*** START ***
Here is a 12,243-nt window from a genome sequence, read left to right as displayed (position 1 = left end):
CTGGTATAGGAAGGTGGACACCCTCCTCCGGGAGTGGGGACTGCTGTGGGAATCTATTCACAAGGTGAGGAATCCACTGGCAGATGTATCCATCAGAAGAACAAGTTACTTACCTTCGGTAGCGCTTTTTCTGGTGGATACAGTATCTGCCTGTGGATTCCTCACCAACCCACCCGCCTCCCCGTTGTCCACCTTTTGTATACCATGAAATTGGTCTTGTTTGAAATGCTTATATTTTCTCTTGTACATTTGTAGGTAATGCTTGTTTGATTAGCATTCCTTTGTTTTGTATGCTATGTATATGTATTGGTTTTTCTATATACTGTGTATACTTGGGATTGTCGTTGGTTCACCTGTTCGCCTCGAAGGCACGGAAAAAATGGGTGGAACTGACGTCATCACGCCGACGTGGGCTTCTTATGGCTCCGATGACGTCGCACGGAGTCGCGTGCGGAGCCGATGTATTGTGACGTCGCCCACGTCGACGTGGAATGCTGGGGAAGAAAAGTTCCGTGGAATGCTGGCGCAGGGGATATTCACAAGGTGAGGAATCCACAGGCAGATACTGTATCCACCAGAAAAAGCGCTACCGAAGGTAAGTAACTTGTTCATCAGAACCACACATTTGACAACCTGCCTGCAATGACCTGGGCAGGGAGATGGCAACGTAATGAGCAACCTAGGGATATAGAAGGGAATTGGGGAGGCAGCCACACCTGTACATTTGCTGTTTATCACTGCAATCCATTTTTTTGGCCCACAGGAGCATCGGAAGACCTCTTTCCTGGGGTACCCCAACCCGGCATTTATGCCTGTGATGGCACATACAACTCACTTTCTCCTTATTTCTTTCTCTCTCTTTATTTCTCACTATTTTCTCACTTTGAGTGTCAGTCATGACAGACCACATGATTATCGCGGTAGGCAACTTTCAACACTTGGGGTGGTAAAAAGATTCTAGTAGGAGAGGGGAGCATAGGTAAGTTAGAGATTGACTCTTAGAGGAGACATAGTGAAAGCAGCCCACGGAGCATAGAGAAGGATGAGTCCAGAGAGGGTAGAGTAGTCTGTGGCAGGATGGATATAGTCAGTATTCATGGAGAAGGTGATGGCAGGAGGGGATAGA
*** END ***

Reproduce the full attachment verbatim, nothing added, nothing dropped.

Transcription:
Here is a 12,243-nt window from a genome sequence, read left to right as displayed (position 1 = left end):
CTGGTATAGGAAGGTGGACACCCTCCTCCGGGAGTGGGGACTGCTGTGGGAATCTATTCACAAGGTGAGGAATCCACTGGCAGATGTATCCATCAGAAGAACAAGTTACTTACCTTCGGTAGCGCTTTTTCTGGTGGATACAGTATCTGCCTGTGGATTCCTCACCAACCCACCCGCCTCCCCGTTGTCCACCTTTTGTATACCATGAAATTGGTCTTGTTTGAAATGCTTATATTTTCTCTTGTACATTTGTAGGTAATGCTTGTTTGATTAGCATTCCTTTGTTTTGTATGCTATGTATATGTATTGGTTTTTCTATATACTGTGTATACTTGGGATTGTCGTTGGTTCACCTGTTCGCCTCGAAGGCACGGAAAAAATGGGTGGAACTGACGTCATCACGCCGACGTGGGCTTCTTATGGCTCCGATGACGTCGCACGGAGTCGCGTGCGGAGCCGATGTATTGTGACGTCGCCCACGTCGACGTGGAATGCTGGGGAAGAAAAGTTCCGTGGAATGCTGGCGCAGGGGATATTCACAAGGTGAGGAATCCACAGGCAGATACTGTATCCACCAGAAAAAGCGCTACCGAAGGTAAGTAACTTGTTCATCAGAACCACACATTTGACAACCTGCCTGCAATGACCTGGGCAGGGAGATGGCAACGTAATGAGCAACCTAGGGATATAGAAGGGAATTGGGGAGGCAGCCACACCTGTACATTTGCTGTTTATCACTGCAATCCATTTTTTTGGCCCACAGGAGCATCGGAAGACCTCTTTCCTGGGGTACCCCAACCCGGCATTTATGCCTGTGATGGCACATACAACTCACTTTCTCCTTATTTCTTTCTCTCTCTTTATTTCTCACTATTTTCTCACTTTGAGTGTCAGTCATGACAGACCACATGATTATCGCGGTAGGCAACTTTCAACACTTGGGGTGGTAAAAAGATTCTAGTAGGAGAGGGGAGCATAGGTAAGTTAGAGATTGACTCTTAGAGGAGACATAGTGAAAGCAGCCCACGGAGCATAGAGAAGGATGAGTCCAGAGAGGGTAGAGTAGTCTGTGGCAGGATGGATATAGTCAGTATTCATGGAGAAGGTGATGGCAGGAGGGGATAGA